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8 foods you should eat this autumn

Pomegranate seeds on black plate and black background

As a nutrition coach, I am a great believer that the food we eat can highly contribute to our health and wellness, or highly impair it.  After all, we eat three times a day, and what you eat every day goes to support your everyday cellular and whole body functions.

When it comes to food, most of us tend to be stuck in rut, and most people ignore the amazing power that natural foods have on our health and wellbeing. So here you go with some tips from a health coach.


Pumpkins are not only delicious but they are rich in Vitamin A and have lots of antioxidants and anti-inflammatory properties.


Pumpkin seeds are nutrient-rich rich and they are especially rich in zinc which is a mineral needed to support a healthy immune system and collagen production. Try them on your pumpkin soups or your daily porridge or yogurt.


Sardines are naturally rich in Vitamin D which is needed especially during the dark winter months, and to support a healthy immune system and hormonal health. Sardines are also rich in calcium, and being up the food chain, are also low in mercury.


Brazil nuts are one of the most naturally rich foods in magnesium and selenium. It is estimated that magnesium is one of the most undetected nutrient deficiencies in the world, and eating only a couple of these nuts will cover your basic daily needs for this mineral.

Selenium on the other hand is a mineral that has an important anti-oxidant function as it is needed to make glutathione, which is the most abundant anti-oxidant in the body. Selenium also supports thyroid function, and it is needed to transform the inactive T4  thyroid hormone to the active form known as T3.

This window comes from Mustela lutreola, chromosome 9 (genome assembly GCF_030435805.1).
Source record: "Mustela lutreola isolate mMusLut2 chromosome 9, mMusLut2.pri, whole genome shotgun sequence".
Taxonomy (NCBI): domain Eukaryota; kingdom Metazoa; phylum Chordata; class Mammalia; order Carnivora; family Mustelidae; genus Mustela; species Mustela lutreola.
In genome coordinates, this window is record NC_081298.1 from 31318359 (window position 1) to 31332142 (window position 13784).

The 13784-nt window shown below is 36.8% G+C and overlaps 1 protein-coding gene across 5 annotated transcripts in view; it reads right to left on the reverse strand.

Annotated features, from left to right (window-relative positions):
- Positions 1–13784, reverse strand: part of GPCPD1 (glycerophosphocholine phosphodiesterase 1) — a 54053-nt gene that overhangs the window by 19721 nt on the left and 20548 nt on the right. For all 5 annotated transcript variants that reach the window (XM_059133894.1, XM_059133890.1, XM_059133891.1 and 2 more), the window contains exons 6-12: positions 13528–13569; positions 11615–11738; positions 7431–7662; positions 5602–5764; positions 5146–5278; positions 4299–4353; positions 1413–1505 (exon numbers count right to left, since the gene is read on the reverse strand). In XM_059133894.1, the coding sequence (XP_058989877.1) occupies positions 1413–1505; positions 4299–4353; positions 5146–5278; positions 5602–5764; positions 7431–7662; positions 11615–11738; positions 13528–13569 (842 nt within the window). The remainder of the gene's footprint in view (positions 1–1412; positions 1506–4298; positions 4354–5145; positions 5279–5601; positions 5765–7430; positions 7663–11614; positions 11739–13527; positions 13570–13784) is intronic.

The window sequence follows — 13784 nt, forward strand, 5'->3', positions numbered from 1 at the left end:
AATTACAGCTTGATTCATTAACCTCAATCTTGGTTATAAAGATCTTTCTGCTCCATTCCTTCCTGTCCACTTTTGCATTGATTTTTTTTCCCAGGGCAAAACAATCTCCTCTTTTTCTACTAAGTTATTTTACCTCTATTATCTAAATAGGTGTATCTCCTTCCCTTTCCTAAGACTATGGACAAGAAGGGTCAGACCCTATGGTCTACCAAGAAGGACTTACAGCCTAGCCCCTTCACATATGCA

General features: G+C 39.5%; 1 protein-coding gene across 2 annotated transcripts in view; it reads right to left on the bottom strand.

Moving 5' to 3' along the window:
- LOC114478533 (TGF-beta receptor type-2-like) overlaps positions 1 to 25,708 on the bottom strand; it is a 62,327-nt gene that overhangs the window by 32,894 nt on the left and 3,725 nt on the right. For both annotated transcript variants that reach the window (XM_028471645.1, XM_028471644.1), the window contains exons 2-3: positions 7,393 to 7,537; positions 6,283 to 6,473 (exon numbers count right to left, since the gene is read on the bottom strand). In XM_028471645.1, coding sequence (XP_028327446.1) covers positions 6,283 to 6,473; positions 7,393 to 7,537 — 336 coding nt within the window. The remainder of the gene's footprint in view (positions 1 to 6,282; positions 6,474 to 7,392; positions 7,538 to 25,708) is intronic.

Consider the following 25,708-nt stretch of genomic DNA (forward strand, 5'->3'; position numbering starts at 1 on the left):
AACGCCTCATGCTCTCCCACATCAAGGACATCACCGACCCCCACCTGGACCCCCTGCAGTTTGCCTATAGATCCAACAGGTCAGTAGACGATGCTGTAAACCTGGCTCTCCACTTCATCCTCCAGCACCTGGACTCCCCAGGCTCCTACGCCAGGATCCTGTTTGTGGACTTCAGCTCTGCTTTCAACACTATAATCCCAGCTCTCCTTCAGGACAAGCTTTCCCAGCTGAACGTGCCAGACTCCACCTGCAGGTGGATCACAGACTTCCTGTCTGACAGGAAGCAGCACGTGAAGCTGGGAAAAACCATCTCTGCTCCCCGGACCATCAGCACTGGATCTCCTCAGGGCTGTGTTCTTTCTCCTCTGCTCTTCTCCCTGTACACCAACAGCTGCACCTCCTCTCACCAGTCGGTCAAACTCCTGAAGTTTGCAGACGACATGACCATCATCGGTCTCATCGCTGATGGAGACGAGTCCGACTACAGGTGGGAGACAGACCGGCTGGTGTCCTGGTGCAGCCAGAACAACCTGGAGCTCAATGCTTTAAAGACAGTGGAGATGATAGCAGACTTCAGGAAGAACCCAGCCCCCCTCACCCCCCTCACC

Selenium though, has an upper-limit intake, which means it can be toxic at high dosage. A couple of Brazil nuts a day should guarantee you your daily dose of magnesium and selenium, and limit your consumption att 4-5 a day.


Mushrooms are good sources of vitamins b, selenium, magnesium, and even vitamin D. Their nutrient ratio really depends on the soil they are grown on, so I would always recommend buying the organic variety.

They contain beta-glucan a compound that has shown immune-supporting properties. Shiitake mushrooms in particular are particularly rich in micro-nutrients and have shown many health benefits. Try adding a small portion of shiitake mushrooms to your risottos or stir-fried accompanied to chicken or polenta.


Pomegranate is an amazing fruit with powerful anti-oxidants and anti-inflammatory properties. They are also rich in Vitamin C which supports the immune system. They are rich in ellagic acid they are in, which has been linked in recent research to an improvement in people who suffer from inflammatory diseases of the digestive tract.


Swiss chard is a green-leaf vegetable that is part of the beetroots family. They are really rich in nutrients like Vitamin K, folate, and magnesium, with plenty of anti-inflammatory properties, similar to those of beetroots.


A close relative to oranges, these agrums are sweeter and smaller. They are the perfect healthy snack to give you a bit of extra energy in between meals, thanks to their content of Vitamin C and fibers.

With a great aroma, clementines add that touch of festivity, and they are great in salads and vinaigrettes.


I am an Integrative Nutrition Health Coach with a further specialization in Emotional and Binge Eating. I can help you transform your relationship with food with a supportive approach and simple changes in the way you eat.


This post was originally posted in November 2018, but updated in November 2023

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